We really like how casements open and close via a hand crank. We’ve been able to test out the mechanism ourselves, and it is so so much easier to open the windows than relying on arm strength alone. I actually expected that the crank would feel “tight” and be a little difficult to turn, but this isn’t the case at all. The crank works very smoothly and requires very little strength. My two-year-old can open six-foot windows. Easily. (Potential CONS of this aspect are discussed later in this post).
Nearly every type of window can only ever open halfway, if you think about it. Double-hung windows can only be opened from either the top or the bottom, but not both at the same time. (Technically you can open them both at the same time, but you will still have the same amount of glass hanging out in the middle of your window). Gliding windows will have this same issue. Picture windows don’t open at all.
We love that with casements, the entire window (top to bottom) can be opened at once. When the window is fully opened, the glass is entirely out of the way and you get an opening the size of the entire window. That’s a lot of fresh farm air you’re letting in. 😉
Did you know that casement windows can only be opened from the inside of your home via the hand crank? There is virtually no possible way to open them from the outside even when they are unlocked (assuming, of course, that they are installed properly). I thought this was a super interesting fact and something that will definitely make me feel a little safer at night when I hear all those odd little noises that houses always seem to make right when you’re almost asleep.
Other than stationary windows that don’t open, casement windows have the most air-tight seals. This will help keep conditioned air from leaking out and outside air from getting in. And this is better for your wallet.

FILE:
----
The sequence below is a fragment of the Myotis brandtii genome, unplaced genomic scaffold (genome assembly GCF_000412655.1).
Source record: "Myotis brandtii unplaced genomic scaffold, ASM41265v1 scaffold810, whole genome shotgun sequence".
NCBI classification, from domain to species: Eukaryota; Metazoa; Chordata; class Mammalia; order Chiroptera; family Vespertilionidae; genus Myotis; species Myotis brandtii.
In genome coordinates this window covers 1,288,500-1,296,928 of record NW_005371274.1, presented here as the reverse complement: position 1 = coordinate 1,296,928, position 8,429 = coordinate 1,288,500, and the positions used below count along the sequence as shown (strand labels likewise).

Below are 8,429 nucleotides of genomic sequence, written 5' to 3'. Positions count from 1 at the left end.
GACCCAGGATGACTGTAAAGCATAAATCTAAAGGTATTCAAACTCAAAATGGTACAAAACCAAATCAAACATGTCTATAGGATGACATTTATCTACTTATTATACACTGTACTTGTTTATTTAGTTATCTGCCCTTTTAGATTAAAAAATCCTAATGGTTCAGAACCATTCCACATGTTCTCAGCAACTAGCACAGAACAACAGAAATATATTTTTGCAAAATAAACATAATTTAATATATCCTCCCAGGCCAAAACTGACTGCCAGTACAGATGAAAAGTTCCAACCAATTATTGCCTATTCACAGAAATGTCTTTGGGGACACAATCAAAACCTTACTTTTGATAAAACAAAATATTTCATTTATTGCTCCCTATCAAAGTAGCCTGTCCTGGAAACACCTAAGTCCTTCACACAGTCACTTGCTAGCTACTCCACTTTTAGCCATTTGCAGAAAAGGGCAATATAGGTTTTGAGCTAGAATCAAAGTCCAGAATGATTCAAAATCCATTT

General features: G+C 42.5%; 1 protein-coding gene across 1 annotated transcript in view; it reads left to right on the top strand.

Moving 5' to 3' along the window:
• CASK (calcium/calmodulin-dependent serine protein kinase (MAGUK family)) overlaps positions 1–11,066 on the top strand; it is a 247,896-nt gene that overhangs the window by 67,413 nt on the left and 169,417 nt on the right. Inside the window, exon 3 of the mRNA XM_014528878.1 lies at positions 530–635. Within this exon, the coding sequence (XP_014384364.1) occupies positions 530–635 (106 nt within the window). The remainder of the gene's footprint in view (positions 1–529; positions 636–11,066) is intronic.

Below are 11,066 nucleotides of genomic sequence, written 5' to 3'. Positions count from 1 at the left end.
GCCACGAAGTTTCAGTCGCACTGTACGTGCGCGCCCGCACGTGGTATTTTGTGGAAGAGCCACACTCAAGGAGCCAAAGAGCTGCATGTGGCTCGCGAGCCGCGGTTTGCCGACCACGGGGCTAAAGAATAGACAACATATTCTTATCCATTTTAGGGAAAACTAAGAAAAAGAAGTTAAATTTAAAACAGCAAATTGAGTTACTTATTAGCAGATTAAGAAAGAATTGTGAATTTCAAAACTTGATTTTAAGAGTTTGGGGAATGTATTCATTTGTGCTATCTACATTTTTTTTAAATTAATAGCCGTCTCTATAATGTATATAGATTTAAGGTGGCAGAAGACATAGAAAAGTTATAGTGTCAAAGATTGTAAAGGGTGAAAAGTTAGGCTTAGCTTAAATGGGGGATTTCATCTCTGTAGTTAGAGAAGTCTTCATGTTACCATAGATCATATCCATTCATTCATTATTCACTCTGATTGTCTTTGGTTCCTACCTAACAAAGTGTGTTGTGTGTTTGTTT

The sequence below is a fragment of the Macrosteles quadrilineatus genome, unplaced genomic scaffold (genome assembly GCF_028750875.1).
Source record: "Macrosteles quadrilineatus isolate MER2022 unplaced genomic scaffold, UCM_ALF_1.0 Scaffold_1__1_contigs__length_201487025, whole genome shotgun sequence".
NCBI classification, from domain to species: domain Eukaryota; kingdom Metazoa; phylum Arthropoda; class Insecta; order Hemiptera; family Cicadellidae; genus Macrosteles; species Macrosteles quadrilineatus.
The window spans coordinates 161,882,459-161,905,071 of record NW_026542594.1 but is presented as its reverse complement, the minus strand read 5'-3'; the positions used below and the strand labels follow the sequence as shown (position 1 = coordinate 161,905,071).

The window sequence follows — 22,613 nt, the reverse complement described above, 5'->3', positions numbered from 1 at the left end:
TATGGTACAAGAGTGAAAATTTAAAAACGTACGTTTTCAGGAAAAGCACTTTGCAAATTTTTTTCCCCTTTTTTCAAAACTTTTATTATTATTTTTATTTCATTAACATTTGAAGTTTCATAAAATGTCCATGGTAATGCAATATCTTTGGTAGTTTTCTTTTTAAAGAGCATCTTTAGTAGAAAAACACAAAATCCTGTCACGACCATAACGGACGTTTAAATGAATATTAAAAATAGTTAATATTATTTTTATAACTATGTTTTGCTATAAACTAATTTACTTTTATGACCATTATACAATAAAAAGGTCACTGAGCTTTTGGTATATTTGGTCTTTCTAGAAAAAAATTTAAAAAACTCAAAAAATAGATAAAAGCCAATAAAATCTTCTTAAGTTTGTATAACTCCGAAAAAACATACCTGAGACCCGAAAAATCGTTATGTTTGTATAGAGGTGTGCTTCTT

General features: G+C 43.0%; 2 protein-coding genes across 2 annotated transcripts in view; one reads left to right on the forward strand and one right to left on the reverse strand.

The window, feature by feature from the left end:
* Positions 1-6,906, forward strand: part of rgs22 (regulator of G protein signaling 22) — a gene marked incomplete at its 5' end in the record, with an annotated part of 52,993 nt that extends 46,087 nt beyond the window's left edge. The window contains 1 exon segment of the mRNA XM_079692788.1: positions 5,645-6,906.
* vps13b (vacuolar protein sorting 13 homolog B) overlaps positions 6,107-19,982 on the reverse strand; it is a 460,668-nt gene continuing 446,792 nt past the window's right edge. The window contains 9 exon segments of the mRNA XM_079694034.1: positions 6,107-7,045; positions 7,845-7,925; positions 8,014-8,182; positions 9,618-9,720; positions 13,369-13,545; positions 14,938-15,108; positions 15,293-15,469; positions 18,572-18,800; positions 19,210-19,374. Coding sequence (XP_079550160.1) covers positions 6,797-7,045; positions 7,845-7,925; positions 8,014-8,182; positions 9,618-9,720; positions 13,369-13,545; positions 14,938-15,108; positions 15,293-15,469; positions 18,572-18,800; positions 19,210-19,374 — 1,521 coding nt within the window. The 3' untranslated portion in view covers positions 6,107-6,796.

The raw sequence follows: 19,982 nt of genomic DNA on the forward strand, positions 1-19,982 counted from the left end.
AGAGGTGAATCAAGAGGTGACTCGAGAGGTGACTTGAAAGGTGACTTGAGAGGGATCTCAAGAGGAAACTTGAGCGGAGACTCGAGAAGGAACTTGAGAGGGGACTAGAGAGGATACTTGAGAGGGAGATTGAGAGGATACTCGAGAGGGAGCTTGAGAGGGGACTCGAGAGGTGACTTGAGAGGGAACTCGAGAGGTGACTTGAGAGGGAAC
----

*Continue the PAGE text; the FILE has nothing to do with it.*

Though we chose casements for our home, there were also a couple negative factors that we did have to consider when making the decision.
More specifically: Child-Safety. As mentioned above, the hand crank makes casement windows very easy to open. Our two-year-old has already figured out Grammy and Pappy’s casement windows and helps herself to some fresh air on occasion. This may become a serious issue once we’re living in our future two-and-then-some-story home.
Luckily, There are child-safety locks that can be added to any window. Building Code states that you MUST have a lock on the window if it sits within two feet from the floor on the inside of the house AND more than six feet from the ground on the outside of the house. Some of our windows will definitely meet these criteria and will need to have the safety locks.
The nice things about safety locks is that they still allow you to open the windows as you usually would, up to four inches. That way your kids will still be able to crack the windows if they’d like. There is a red button on the safety lock which, when pressed, allows you to continue to crank the window open the entire way if desired. This is especially important for egress purposes.